Letters written by a late Australian journalist and recently obtained by amateur historians could hold the clues to Australia's mysterious version of Stonehenge. New South Wales resident Richard Patterson, who is a teacher at the Brunswick Valley Historical Society, found letters in 2013 penned by deceased journalist Frederic Slater who once served as the president of the Australian Archaeological and Education Research Society.
In the letters, Slater refers to rock formations. He wrote: "The mound is one of the oldest; I should say the oldest, forms of temples in the world and dates back to the Palaeolithic age with the advent of first man," adding that the site was "more important than Stonehenge". However, the prehistoric structure was destroyed in 1940 when a farmer who owned the land, 40km north of NSW town Mullumbimby, ordered it to be taken down.
Now, a father and son team, Steven and Evan Strong, has built upon Patterson's findings and Slater's research and state that the 181 once-standing stones are not even the most important things about the site. They believe that the large rocks may hold inscriptions of what could be evidence of the first human language.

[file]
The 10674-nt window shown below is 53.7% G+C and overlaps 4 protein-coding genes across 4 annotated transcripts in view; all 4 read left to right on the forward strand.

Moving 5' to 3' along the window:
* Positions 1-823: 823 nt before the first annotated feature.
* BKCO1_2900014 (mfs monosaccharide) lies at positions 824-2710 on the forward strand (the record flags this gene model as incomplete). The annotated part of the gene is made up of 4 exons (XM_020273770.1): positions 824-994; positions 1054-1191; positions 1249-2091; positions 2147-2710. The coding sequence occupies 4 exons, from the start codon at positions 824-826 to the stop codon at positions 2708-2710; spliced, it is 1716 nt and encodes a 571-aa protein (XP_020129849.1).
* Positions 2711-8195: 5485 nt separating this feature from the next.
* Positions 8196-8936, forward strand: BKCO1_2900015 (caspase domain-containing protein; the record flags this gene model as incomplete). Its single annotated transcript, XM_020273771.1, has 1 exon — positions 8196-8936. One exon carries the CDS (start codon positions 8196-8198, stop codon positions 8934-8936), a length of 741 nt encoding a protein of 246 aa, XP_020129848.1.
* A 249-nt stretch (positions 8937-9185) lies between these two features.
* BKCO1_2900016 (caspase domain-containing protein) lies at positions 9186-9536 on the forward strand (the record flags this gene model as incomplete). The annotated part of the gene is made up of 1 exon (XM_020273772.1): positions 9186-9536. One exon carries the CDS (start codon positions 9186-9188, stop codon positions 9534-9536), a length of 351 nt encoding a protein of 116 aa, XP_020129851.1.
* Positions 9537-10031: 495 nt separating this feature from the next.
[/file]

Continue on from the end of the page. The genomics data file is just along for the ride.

The Strongs, who published their work on Forgotten Origin, are now in possession of 16 of Slater's letters that he wrote to colleagues in the late 1930s and early 1940s which theorise about the ancient location. Another of the letters reads: "The language which we speak today is not Anglo-Saxon, but just Aboriginal."
Local website, The Northern Star, says that during a Forgotten Origin lecture tour, the Strongs said: "His [Slater's] letters were lost and found. What we've now found is archaeology that backs up his theory that this was the first language ever (and) was recorded there. The language is a combination of hand signs, letters, sacred signs, and body parts ... Slater had compiled over 28,000 words in this language."
However, due to the destruction caused to the monument by the farmer, further research is now virtually impossible to conduct with it also being seemingly forgotten about after the site was demolished.
The Strongs continued: "They were going to set it up like Stonehenge ... it was published all over Australia in major papers, then the site was destroyed, and once it was destroyed the whole thing disappeared, and all of Australia's notes from 1930 onwards disappeared too. All we're trying to do is prove that all the work [Slater] did is correct."